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Adolescence of Dogs

About the time owners graduate from puppy class and start showing off their wonderful young dog to their friends, something awful starts to happen—the dog reaches adolescence. This happens at different ages for different breeds and for different dogs within breeds. Dogs in the Toy Group are usually first to go through this period. Between five months and one year of age, puppies suddenly become the equivalent of a rebellious human teenager.

Some dogs may suddenly refuse commands that they’ve previously obeyed. Some might break housetraining. Some suddenly become destructive dynamos, some may return to mouthing and biting, and others will exhibit none of these misbehaviors. But owners have to be prepared to face them.

Be prepared for what can be a trying time in life with their dog. This is often the period when dogs are surrendered to shelters because owners haven’t been reassured that adolescence is a temporary situation that can be easily overcome.

Around this same time, as a puppy begins to mature into a dog, it may begin to test boundaries. Is the owner going to enforce every command every time? No? Then the puppy may begin to see how far it can push things. Has the family become complacent about leaving food on low coffee tables or socks on the floor? Yahoo! Free treats and play toys!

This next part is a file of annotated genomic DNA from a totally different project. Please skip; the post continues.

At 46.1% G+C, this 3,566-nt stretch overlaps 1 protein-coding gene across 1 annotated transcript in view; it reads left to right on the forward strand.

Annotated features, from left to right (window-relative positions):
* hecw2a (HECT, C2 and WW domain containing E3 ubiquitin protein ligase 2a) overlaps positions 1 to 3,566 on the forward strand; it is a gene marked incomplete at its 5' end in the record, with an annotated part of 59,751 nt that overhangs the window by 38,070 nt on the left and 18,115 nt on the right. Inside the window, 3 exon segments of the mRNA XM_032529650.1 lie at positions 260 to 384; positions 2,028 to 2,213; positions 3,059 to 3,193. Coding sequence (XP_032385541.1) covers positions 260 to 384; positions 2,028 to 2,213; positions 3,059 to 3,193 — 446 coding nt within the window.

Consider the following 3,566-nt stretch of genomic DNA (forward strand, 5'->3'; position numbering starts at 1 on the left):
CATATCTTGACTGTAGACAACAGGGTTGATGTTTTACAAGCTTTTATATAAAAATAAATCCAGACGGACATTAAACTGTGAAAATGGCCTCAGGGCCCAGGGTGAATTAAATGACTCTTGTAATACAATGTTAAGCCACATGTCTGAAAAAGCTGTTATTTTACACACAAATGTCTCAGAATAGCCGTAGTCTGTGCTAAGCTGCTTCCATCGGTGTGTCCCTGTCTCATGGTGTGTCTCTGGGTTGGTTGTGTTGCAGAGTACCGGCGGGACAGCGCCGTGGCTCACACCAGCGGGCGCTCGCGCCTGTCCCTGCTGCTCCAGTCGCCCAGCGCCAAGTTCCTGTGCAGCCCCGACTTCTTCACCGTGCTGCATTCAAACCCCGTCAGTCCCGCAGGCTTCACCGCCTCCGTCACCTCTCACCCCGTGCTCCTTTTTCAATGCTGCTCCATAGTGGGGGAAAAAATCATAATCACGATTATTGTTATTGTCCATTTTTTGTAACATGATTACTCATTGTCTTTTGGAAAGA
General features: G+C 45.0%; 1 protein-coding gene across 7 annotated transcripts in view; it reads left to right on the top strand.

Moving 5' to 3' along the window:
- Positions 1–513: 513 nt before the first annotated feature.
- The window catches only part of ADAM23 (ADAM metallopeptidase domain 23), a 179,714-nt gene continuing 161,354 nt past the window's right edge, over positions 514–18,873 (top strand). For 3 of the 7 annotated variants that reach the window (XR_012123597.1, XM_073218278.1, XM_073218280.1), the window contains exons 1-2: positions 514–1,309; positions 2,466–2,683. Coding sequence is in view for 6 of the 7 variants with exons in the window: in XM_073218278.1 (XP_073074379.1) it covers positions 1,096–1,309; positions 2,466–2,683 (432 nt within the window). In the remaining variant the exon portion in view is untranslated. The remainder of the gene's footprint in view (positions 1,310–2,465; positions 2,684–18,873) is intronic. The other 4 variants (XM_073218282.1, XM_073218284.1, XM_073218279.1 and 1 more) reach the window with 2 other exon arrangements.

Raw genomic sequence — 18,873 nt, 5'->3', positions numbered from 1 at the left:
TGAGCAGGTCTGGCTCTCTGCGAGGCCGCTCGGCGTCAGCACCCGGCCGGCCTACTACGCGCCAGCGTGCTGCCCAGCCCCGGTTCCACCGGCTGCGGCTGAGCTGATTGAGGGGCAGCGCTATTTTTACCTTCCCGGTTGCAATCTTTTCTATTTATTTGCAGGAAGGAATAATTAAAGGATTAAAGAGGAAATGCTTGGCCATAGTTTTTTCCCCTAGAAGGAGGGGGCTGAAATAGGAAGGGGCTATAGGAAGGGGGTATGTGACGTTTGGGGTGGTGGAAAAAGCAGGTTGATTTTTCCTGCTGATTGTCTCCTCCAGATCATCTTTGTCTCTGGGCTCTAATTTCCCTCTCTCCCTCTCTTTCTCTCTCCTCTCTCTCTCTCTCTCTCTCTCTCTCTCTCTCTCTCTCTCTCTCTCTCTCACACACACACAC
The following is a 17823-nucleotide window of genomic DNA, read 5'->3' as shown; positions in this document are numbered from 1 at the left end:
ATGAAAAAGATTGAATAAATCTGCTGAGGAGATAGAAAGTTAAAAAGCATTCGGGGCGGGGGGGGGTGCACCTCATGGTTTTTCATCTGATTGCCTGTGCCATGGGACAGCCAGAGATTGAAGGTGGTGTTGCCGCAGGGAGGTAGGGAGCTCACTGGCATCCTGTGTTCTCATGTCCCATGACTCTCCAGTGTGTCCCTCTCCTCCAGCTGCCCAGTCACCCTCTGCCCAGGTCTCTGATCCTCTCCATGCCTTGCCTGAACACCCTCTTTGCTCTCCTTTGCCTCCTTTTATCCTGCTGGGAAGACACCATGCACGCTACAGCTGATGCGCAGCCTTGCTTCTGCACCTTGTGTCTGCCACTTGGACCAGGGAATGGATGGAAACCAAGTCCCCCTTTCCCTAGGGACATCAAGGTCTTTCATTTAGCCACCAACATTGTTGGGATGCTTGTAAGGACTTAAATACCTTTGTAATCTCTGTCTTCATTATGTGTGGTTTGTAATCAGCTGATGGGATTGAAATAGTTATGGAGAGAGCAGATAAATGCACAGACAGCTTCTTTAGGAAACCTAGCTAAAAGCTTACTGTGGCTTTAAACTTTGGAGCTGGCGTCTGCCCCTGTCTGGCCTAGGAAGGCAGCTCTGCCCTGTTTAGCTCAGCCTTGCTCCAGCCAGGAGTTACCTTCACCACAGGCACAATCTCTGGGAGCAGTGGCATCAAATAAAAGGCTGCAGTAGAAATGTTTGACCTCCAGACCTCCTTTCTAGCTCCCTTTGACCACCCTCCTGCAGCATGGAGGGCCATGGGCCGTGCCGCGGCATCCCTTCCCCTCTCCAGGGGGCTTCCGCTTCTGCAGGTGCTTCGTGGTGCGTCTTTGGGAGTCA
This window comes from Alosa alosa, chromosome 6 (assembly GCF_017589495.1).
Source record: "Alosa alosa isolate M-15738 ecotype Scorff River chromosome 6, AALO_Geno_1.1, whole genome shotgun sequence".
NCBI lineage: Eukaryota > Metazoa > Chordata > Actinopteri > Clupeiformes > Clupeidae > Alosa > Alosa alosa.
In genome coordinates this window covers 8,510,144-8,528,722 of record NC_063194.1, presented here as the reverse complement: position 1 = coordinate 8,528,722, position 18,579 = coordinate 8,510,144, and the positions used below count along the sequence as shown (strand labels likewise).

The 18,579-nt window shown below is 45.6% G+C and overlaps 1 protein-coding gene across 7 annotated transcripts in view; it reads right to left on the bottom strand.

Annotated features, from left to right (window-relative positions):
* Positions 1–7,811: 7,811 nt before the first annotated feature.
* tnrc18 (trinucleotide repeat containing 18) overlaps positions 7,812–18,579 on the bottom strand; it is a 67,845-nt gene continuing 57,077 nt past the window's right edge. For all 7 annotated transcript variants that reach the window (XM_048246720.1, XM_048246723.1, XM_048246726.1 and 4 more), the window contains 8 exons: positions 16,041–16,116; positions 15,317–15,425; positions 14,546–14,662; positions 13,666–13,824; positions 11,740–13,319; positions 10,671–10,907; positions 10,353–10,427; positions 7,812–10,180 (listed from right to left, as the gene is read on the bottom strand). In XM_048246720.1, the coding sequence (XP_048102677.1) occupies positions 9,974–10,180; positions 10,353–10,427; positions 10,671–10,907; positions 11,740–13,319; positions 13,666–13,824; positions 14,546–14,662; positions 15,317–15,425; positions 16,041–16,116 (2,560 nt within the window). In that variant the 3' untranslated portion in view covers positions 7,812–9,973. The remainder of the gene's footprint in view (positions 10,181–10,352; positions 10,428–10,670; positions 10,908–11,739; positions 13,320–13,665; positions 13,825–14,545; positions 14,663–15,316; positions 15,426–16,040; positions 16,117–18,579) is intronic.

In males, this behavior often begins about the same time the puppy begins lifting a leg to urinate. In females, it generally seems to arrive before her first season, or heat, so there’s not an equivalent warning signal.

The easy way to counteract or avoid troubles is to make training part of a puppy’s everyday life. Have the puppy sit, go down, or go to its place before being served breakfast. When playing with your puppy, ask it to give up the toy you’re using. At random times during the day, call the puppy to come from another room. It only takes a few seconds, and yet it keeps order in the household with a minimum of effort. Be sure to praise your puppy whenever it obeys your commands.

However, this suggestion comes with a crucial caution: Owners should never give a command they don’t intend to enforce. Doing so only confuses the dog.

Some dogs decide they want to try for the top spot in the family. Such dogs require a little extra work with training. In difficult cases, institute a “no free meals” program. This just means that the dog has to comply with a command before receiving anything it values, such as petting, a walk, food, or toys. Dogs are pack animals and are inherently willing to accept leadership from someone who demonstrates the ability to lead.

Remember these points:

• Adolescence is a normal part of a dog’s growing up.

• Almost everyone will face a sudden bout of dog delinquency.

• You can generally handle problems easily if you understand what’s happening.

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